Utpal Borpujari

February 19, 2010

Copyright Act: It’s time to give creative talents their due

By Utpal Borpujari

The spat between Aamir Khan and Javed Akhtar over who can take more credit for the success of a film song – the star or the lyricist/composer/singer – actually takes away from the larger issue of the amendments that have been proposed to the Copyright Act, 1957, giving the latter the long-denied ownership of the music they create. In fact, the proposed amendments, cleared on December 24 last by the Union Cabinet for introduction in Parliament, aim at removing some glaring lacuna in the Act that did not give any ownership right to Indian film directors, lyricists, singers and composers over the magic they create. Because of this, only the producer of the work, that is film producers and music companies, earn all the royalty year after year from the re-runs, telecasts and DVD / CD sales of films and music albums even as the creative talent gets a one-time payment foregoing any right over what they have created.

The proposed amendments envisages making a film director “joint author” of a film along with the producers and giving “independent rights” to authors of literary and musical works in films, who, as the Cabinet note had said, “were hitherto denied and wrongfully exploited by the producers and music companies”. Any right thinking person would welcome this, since it is the talent of these creative people that give shape to either a film or a music album. The present lacuna in the Act can be best described by the example of composer A R Rahman. He holds the rights to all his compositions in the Oscar-winning “Slumdog Millionaire”, which means that he would earn royalty whenever a CD of the film’s music is sold anywhere, or a song or a part of it is downloaded legally onto a laptop, a mobile device or an iPod, or played on television or radio. On the other hand, he would not earn a single paisa in royalties however much his work in Indian films or private albums sell, and he would have to be contend with the one-time fees he receives as the producers would take home all the royalty.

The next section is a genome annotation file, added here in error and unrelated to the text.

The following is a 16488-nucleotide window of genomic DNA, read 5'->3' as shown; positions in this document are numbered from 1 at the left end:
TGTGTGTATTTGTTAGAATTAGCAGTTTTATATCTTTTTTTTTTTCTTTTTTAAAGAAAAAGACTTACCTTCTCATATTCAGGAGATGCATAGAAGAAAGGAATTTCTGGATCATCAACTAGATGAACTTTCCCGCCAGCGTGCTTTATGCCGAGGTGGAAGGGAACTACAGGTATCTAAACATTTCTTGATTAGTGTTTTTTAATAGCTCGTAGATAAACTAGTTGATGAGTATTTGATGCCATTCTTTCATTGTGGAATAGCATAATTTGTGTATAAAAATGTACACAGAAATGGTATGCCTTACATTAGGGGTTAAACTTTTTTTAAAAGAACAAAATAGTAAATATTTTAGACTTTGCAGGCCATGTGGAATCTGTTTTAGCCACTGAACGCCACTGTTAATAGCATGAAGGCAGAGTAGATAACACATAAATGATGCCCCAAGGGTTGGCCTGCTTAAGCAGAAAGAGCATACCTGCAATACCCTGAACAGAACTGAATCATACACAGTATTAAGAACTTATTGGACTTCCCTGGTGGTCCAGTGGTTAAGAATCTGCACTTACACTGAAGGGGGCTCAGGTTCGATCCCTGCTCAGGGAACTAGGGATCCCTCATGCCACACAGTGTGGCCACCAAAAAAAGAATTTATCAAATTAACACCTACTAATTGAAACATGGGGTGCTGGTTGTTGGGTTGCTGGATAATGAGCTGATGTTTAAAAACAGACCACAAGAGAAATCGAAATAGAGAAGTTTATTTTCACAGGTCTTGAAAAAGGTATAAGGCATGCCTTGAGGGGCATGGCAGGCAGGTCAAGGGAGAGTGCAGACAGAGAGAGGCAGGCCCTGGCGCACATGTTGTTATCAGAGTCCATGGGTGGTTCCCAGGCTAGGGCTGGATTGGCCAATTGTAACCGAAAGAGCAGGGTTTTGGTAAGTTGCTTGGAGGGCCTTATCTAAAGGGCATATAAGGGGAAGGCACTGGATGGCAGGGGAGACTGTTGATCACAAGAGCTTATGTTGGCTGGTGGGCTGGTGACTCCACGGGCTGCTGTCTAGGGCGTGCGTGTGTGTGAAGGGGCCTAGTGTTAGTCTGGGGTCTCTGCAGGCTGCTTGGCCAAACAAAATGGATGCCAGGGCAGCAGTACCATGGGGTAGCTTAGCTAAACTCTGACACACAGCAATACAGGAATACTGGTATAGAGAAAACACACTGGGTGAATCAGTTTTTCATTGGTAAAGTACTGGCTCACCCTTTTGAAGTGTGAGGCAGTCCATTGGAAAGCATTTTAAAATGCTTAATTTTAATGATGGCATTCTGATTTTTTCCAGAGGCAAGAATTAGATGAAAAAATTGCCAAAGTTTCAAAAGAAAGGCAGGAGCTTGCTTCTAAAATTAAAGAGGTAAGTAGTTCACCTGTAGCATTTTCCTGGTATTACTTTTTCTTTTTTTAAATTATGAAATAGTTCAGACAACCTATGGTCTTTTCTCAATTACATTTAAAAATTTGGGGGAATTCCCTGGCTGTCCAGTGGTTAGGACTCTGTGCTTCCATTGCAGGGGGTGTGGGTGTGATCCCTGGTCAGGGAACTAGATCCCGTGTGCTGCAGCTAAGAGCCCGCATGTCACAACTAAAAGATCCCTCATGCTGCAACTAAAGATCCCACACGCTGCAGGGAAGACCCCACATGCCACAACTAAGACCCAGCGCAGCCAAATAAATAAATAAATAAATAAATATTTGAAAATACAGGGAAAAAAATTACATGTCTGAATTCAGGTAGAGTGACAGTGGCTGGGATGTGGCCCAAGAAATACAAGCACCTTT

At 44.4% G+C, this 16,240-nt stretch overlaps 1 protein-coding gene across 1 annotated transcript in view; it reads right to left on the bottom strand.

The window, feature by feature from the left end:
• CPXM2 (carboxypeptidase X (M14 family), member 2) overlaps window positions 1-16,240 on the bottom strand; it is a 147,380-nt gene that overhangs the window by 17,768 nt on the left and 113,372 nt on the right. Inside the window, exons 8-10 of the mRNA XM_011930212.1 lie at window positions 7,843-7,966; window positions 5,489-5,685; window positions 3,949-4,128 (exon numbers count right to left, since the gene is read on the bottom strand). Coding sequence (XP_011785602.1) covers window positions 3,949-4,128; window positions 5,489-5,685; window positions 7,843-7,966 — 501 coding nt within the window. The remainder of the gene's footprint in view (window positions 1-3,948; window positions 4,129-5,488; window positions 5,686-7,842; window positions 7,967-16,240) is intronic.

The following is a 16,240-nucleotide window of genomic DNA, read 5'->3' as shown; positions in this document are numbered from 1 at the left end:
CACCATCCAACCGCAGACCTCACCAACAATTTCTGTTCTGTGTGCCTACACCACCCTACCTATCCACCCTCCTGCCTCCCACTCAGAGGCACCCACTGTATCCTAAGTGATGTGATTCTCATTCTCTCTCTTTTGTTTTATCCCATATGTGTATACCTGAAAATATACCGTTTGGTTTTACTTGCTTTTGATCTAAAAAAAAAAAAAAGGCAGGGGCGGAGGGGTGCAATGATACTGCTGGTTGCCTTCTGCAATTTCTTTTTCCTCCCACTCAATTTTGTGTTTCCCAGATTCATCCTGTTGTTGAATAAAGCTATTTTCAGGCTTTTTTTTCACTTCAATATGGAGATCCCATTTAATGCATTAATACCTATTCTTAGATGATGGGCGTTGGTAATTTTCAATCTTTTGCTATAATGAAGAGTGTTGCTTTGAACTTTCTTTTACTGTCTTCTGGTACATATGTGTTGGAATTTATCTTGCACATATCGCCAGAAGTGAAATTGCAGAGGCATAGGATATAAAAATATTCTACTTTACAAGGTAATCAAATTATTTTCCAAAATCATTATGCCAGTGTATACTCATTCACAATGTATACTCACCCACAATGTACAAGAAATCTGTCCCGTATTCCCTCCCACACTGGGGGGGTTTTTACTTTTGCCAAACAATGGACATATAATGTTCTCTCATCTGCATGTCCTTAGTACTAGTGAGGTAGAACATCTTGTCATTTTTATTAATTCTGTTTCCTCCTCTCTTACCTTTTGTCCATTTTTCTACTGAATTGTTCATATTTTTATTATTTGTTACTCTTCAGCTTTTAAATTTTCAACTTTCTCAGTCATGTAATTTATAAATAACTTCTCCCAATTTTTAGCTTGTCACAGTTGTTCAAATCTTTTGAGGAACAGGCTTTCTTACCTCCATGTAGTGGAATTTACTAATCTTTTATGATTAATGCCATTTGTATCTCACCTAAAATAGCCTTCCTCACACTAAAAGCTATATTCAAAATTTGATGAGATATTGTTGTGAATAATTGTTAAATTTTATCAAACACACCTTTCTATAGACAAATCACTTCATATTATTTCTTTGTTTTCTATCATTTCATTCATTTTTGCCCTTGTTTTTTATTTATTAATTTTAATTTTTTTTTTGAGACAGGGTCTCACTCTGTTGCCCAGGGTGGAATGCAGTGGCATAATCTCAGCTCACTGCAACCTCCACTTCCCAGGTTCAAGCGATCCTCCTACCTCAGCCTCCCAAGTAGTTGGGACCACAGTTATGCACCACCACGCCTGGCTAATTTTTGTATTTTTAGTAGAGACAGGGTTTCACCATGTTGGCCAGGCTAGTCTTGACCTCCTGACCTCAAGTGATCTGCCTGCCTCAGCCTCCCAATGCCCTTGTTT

This lacuna has resulted in cases in which music companies continue to make money out of classic songs of yesteryears played and replayed on radio and even restaurants, but the families of their singers and composers are forced to live in penury. Quite understandably, the lyricists and composers are supporting the proposed amendments wholeheartedly, and film producers would only earn everyone’s appreciation by not opposing the amendments, more so since they will only have to share the earnings from royalty with the former, and not absolutely forgo it. The International Confederation of Societies of Authors and Composers (CISAC), the Paris-headquartered global body representing composers and lyricists, has also backed the amendments, saying they go with the international copyright norms. Quite clearly, it is time to give the creative talents their rightful due.

(Editorial published in Deccan Herald, www.deccanherald.com, www.deccanheraldepaper.com, 19-02-2010)



1 Comment »

  1. Relished every tiny bit of your remarkable article post.Really anticipating read more. Much obliged.

    Comment by Lottogewinn — April 20, 2012 @ 3:04 am | Reply

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